A Marine loads a 60 mm mortar during training at Hawthorne Army Depot, Nev., in July 2011. An investigation into a deadly mortar accident at Hawthorne in March 2013 concludes that it resulted from human error, due in part to inadequate training and some Marines' lack of familiarity with the weapons system. (Lance Cpl. Christofer Baines / Marine Corps)
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A newly released command investigation into the horrific mortar explosion last spring that killed seven Marines and wounded eight more concludes that the accident occurred when a Marine double-loaded rounds in a mortar tube.
The March 18 explosion occurred while Marines withAlpha Company, 1st Battalion, 9th Marines, out of Camp Lejeune, N.C., were conducting nighttime live-fire training with 60-millimeter mortars at Hawthorne Army Depot, Nev.
Killed in the blast were Pfc. Joshua M. Martino, 19, of Clearfield, Pa; Lance Cpl. David P. Fenn II, 20, of Polk City, Fla.; Lance Cpl. Roger W. Muchnick Jr., 23, of Fairfield, Conn.; Lance Cpl. Joshua C. Taylor, 21, of Marietta, Ohio; Lance Cpl. Mason J. Vanderwork, 21, of Hickory, N.C.; Lance Cpl. William T. Wild IV, 21, of Anne Arundel, Md.; and Cpl. Aaron J. Ripperda, 26, of Madison, Ill.
Obtained by Marine Corps Times through a Freedom of Information Act request, the 19-page investigation into the incident — and the hundreds of pages of accompanying interviews — show that human error was to blame, but attribute some responsibility for the error to training deficits, exacerbated by some Marines’ lack of familiarity with the weapons system.
Freshly back from a four-month deployment to Kuwait that ended in January 2013, Alpha Company had been training at the Mountain Warfare Training Center in nearby Bridgeport, Calif. The company’s mortar section had not trained with their weapons in Kuwait, and the Marines at Hawthorne that night first conducted mortar training together two months earlier, in January. Also, several Marines in the section had recently transitioned from the larger 81mm system to the 60mm mortars, the investigation shows. Overall, however, witnesses called Alpha Company highly trained, competent and ready.
Prior to the unit’s night mission, the Marines had conducted a day attack, firing 12 rounds from three mortar tubes. But one of the mortars failed to fire properly, so section leaders decided to move forward with just two weapons systems for night training, shifting some Marines around to different positions.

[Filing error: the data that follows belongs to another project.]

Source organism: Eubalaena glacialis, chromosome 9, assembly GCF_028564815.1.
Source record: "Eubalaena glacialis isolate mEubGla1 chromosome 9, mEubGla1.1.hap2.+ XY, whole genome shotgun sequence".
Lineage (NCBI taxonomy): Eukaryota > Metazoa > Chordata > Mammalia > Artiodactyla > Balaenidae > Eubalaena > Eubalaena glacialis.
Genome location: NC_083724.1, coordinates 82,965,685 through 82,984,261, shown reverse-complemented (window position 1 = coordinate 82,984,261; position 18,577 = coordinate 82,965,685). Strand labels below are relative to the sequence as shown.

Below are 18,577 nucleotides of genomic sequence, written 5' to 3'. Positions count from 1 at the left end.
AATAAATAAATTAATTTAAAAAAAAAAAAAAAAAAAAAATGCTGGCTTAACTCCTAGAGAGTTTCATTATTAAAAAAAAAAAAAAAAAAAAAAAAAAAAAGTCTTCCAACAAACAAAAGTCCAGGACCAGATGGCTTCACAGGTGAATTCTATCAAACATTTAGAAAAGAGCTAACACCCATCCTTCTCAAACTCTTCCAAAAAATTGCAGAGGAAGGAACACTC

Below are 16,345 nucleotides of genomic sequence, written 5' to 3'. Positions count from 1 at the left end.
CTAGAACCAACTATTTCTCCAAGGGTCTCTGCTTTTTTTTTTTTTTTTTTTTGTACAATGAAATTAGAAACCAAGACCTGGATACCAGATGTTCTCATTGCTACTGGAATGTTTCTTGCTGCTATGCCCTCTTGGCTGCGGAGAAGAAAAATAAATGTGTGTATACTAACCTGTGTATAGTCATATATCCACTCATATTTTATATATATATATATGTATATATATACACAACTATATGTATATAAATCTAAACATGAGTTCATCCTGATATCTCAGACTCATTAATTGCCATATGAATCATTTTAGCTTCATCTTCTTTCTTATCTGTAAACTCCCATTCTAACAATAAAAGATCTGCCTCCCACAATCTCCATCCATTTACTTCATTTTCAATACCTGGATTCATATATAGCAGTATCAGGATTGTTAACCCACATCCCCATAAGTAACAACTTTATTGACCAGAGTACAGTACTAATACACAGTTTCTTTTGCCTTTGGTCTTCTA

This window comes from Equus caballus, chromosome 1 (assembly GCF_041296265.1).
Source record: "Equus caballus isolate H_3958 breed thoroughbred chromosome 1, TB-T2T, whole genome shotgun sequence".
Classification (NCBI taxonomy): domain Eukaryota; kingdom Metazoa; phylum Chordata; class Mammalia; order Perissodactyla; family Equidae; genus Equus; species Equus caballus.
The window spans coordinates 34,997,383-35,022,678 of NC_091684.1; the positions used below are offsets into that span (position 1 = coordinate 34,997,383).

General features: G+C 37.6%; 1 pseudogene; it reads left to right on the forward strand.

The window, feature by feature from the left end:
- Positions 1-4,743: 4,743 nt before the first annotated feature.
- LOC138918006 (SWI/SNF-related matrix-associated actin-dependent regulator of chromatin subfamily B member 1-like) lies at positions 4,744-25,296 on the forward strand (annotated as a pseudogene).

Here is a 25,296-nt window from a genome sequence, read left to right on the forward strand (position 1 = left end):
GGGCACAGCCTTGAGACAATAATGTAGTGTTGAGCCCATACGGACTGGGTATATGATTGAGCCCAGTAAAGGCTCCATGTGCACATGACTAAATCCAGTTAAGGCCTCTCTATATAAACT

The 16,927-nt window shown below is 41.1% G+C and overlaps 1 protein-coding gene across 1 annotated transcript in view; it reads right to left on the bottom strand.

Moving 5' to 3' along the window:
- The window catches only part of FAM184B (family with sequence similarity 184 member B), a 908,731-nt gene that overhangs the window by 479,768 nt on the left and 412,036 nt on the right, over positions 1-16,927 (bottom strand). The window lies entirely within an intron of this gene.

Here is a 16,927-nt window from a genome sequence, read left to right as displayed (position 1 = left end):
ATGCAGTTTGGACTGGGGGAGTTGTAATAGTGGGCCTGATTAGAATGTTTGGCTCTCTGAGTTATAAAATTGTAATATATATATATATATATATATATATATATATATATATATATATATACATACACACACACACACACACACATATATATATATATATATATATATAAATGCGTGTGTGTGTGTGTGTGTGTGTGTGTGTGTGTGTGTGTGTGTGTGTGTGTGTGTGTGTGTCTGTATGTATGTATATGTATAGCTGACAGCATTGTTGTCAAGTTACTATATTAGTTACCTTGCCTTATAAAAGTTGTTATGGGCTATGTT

Training started off well that night. As they had done in day training, the Marines fired their weapons in handheld mode, using a trigger to fire the rounds. Because of the terrain, the Marines were grouped tightly around the two weapons, in a position known as a “lazy V.” The mortars shot off several illumination rounds first, then several high-explosive rounds, according to the report.
The next explosion came from the mortar position itself. The investigation found a Marine was loading a second round into the mortar tube when a round already in the tube was detonated, shooting the half-loaded round out and causing the deadly blast.
The chaos and horror that followed is captured in some 28 interviews with Marines from 1/9, from then-battalion commander Lt. Col. Andrew McNulty down to mortarmen from Alpha Company who witnessed the explosion.
Chief Warrant Officer 3 Douglas Derring, the battalion’s gunner, called a “Red Blanket,” alerting Marines to casualties. Corpsmen rushed to the scene as others identified the wounded and moved gear out of the way for a casualty evacuation. Casualties of the blast were medevaced to Renown Regional Medical Center in Reno, but some of the Marines died before they reached the hospital.
The investigation concluded that four factors contributed to the tragedy: inadequate training and preparation for the complexity of the exercise; improper mortar gunnery commands and firing procedures; a “perceived sense of urgency and resultant haste” within the mortar section during the exercise; and a systemic lack of supervision of the mortar section during the exercise and in the months prior to it.
It found, among other things, that the Marines with the mortar section were lacking sustainment training with their weapons and that the Marines were used to the 81mm system, which cannot be handheld and is “nearly impossible” to double-load in the conventional drop-fire mode, which doesn’t use a trigger. The tight spacing of the two weapons systems contributed to the number of casualties, it found.
These problems were due “to high key leader turnover and a perceived reputation of Company A’s mortar men as being well-trained, experienced and highly proficient,” the investigation found.
It notes that the troop deaths and injuries as a result of the blast “occurred in the line of duty and [were] not the result of misconduct on the part of any of the victims.”
The investigation recommends that McNulty, Capt. Kelby Breivogel, the commander of Alpha Company, Derring and another unnamed official be relieved for cause and that two other Marines be reprimanded for failing to ensure safe conditions, proper training and proficiency. Other recommendations call for new Marine guidance regarding minimal distance between mortar systems and use of the handheld mode, and better training and procedures for safety officers and live-fire exercises.
McNulty, Breivogel and Derring were all relieved as a result of the investigation’s findings. Marine Corps Times has reached out to them for comment.
But not all testimony supports the findings that training or preparation was lacking within the unit.
A chemical, biological, radiological and nuclear officer for 1/9, whose name is withheld, said he didn’t see any warning signs leading up to the tragedy.
“At no time did I have a feeling that something was off or we shouldn’t be doing this,” he said. “In my opinion, we were doing all right ... it was just a freak accident.”